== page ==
Democrats can still fight to add the drug pricing proposal and Medicare changes into the spending package once it gets to Congress. Sanders told reporters on Tuesday that the provisions would be in the legislation “if I have anything to say about it,” while Senate Finance Committee Chair Ron Wyden of Oregon said he would “look at every possible vehicle” to get drug pricing done. House Energy and Commerce Committee Chair Frank Pallone of New Jersey said drug pricing would be one of his top priorities as the plan makes its way through the House.

House Democrats passed their signature drug pricing legislation, known as H.R. 3, back in 2019, and the bill was recently reintroduced and has a hearing scheduled in Pallone’s committee. Advocates believe that lawmakers can negotiate to put measures like this into the American Families Plan. “We have a container that can fit what we want in there,” said Lawson of Social Security Works.

Still, Biden’s speech Wednesday hinted at how difficult these big health care changes can be. “We know how to do this. The last president had that as an objective,” he said, referencing former President Donald Trump’s failed push to lower prescription drug prices.

Now Biden has left it up to Democratic lawmakers to get their own colleagues on board and make the changes happen.

Dem Senators Urge Biden To Expand Medicare In American Families Plan

Dem senators urge Biden to expand Medicare in next big spending bill | Fox  BusinessSource: Fox Business, by Megan Henney

A coalition of 17 senators is calling on President Biden to expand Medicare as part of his next massive economic spending bill.

In a Sunday letter addressed to the White House, the group of mostly Democrats – led by Sen. Bernie Sanders, I-Vt. – urged Biden to lower the Medicare eligibility age, expand Medicare benefits to include vision, dental and hearing coverage, allow the program to negotiate lower drug prices and establish a limit on out-of-pocket expenses under traditional Medicare.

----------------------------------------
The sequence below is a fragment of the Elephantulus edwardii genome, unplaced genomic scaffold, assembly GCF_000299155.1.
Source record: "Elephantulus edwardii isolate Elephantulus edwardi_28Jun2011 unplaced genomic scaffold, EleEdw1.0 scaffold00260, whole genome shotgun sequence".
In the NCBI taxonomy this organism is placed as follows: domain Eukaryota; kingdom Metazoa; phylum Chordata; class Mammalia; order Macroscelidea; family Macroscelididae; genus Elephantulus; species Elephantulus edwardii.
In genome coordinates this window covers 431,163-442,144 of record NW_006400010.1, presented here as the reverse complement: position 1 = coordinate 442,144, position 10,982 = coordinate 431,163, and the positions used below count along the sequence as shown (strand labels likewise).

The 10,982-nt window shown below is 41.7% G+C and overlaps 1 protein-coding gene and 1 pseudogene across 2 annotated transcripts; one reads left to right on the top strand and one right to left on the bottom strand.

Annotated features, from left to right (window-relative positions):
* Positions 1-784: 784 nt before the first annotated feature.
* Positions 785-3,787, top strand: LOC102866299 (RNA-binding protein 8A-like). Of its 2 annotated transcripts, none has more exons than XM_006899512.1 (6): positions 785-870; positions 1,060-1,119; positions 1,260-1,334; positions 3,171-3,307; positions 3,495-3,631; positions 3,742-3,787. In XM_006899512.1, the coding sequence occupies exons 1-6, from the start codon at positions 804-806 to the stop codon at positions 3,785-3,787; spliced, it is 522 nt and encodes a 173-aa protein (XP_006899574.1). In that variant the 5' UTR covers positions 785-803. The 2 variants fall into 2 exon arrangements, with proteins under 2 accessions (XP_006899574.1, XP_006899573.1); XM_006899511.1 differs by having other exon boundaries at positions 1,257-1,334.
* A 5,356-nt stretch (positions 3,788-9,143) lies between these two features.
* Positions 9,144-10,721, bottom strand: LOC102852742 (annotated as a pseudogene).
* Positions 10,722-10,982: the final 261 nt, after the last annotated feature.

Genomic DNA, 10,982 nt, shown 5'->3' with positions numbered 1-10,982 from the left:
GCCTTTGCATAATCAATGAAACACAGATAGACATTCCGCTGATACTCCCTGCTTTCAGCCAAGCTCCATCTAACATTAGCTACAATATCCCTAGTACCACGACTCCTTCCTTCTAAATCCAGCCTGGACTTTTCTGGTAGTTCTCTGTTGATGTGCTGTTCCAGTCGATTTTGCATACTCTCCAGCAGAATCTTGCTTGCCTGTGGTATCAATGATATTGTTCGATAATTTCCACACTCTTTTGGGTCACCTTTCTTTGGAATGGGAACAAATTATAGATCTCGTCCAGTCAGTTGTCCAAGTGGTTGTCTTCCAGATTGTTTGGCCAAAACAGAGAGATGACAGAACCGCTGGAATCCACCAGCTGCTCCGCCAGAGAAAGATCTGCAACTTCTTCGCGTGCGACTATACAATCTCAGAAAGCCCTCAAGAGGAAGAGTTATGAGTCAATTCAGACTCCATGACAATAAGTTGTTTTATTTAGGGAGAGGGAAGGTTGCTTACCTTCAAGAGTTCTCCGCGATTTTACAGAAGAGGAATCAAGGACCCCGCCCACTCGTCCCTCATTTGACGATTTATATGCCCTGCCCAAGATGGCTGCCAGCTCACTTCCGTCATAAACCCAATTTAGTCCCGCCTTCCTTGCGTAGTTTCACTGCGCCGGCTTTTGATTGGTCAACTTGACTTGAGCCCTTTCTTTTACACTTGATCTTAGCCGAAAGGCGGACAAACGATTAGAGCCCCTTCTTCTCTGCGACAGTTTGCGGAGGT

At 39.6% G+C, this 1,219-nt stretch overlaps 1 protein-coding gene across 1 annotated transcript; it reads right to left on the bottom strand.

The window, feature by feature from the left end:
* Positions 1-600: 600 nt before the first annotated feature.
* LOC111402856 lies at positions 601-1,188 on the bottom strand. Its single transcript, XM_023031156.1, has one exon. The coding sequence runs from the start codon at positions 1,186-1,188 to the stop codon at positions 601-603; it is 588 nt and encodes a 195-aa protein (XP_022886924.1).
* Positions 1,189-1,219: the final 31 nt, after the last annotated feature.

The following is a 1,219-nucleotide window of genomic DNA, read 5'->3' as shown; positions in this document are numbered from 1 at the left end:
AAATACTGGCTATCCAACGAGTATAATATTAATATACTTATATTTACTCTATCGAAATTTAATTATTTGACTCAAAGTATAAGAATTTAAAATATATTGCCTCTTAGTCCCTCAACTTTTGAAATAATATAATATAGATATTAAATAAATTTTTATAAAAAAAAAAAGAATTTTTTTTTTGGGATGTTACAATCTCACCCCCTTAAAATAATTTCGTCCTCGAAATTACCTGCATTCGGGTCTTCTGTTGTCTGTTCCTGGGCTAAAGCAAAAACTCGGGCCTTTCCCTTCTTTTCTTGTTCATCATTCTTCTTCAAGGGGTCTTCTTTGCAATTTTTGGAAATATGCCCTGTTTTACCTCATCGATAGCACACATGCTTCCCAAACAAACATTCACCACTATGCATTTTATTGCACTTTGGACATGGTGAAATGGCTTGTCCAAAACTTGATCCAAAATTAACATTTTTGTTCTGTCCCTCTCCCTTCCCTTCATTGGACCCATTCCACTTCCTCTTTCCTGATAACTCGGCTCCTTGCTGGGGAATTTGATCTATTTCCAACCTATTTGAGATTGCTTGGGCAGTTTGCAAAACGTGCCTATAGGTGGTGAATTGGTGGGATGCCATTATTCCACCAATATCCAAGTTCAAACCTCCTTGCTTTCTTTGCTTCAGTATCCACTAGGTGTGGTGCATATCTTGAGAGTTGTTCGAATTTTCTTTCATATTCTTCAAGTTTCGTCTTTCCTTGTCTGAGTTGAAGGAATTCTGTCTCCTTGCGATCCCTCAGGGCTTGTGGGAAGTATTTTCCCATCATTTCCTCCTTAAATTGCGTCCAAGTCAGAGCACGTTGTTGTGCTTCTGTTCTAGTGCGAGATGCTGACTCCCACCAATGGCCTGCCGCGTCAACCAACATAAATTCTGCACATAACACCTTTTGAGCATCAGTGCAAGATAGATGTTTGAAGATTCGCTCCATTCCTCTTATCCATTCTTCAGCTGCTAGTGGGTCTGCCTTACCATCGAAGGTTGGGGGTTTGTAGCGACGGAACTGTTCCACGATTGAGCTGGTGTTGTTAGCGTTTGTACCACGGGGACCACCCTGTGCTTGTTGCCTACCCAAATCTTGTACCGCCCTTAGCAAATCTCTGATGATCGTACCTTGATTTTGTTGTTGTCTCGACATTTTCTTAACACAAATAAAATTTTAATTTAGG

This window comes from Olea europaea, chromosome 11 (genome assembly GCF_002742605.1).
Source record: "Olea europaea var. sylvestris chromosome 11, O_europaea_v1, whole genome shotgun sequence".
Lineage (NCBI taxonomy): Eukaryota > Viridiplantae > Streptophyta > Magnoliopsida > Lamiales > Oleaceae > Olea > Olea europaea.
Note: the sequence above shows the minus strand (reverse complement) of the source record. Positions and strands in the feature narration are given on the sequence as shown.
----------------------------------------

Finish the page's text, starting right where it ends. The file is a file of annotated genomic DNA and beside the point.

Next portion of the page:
“We have an historic opportunity to make the most significant expansion of Medicare since it was signed into law,” the lawmakers wrote. “We look forward to working with you to make this a reality and, in the process, substantially improve the lives of millions of older Americans and persons with disabilities.”

In addition to Sanders, letter signatories included: Sens. Debbie Stabenow of Michigan, Ben Cardin of Maryland, Elizabeth Warren of Massachusetts, Tammy Baldwin of Wisconsin, Dick Durbin of Illinois, Chris Van Hollen of Maryland, Ed Markey of Massachusetts, Cory Booker of New Jersey, Kirsten Gillibrand of New York, Jeff Merkley of Oregon, Richard Blumenthal of Connecticut, Tina Smith of Minnesota, Sherrod Brown of Ohio, Tammy Duckworth of Illinois, Sheldon Whitehouse of Rhode Island and Alex Padilla of California.

Biden is expected to release details of the second part of his Build Back Better agenda, dubbed the American Families Plan, ahead of his address to a joint session of Congress on Wednesday.

The proposal could cost as much as $1.5 trillion and will focus on child care, paid family leave and other domestic priorities. It’s unclear whether the administration plans to address health care in the tax and spending plan.

Biden is also facing pressure from Democrats in the House who want the White House to use the American Families Plan to include three Medicare-related provisions: allow Medicare to negotiate drug prices, expand Medicare by lowering the eligibility age from 65 to 60 and extend Medicare to include dental, vision and hearing care.

Over 20 Democrats sent a letter to Biden on Monday asking the White House to include those provisions in the forthcoming plan. Signatories included representatives from across the party’s ideological spectrum, including Reps. Conor Lamb, D-Pa., and Jared Golden, D-Maine, as well as Pramila Jayapal, D-Wash.

“Now is a historic opportunity to also make an important expansion of Medicare that will guarantee health care for millions of older adults and people with disabilities struggling with the health and economic realities of the COVID-19 pandemic,” the lawmakers wrote, in a letter first obtained by Politico. “Therefore, we are asking for you to prioritize the expansion and improvement of Medicare in the American Families Plan.”

Although details remain in flux, the measure will likely be fully paid for with new tax increases aimed at wealthy Americans and and investors. Some tax increases currently under consideration include restoring the top marginal tax rate to 39.6%, where it sat before Republicans’ 2017 tax overhaul, taxing capital gains as ordinary income above a certain threshold and eliminating the stepped-up basis at death.

Lyft Pass For Healthcare Lets Patients Book Their Own Rides To The Doctor

Source: Fierce Healthcare, by Dave Muoio

Ride-sharing company Lyft is letting patients schedule nonemergency medical transport (NEMT) on health organization’s dime with the launch of Lyft Pass for Healthcare.

The latest healthcare offering falls in line with the initial Lyft Pass service launched in July 2020, which allows business organizations to monitor and cover the cost of employees’ transportation. Now, the company is extending those capabilities to healthcare organizations—commercial health plans as well as Medicare or Medicaid—and their members.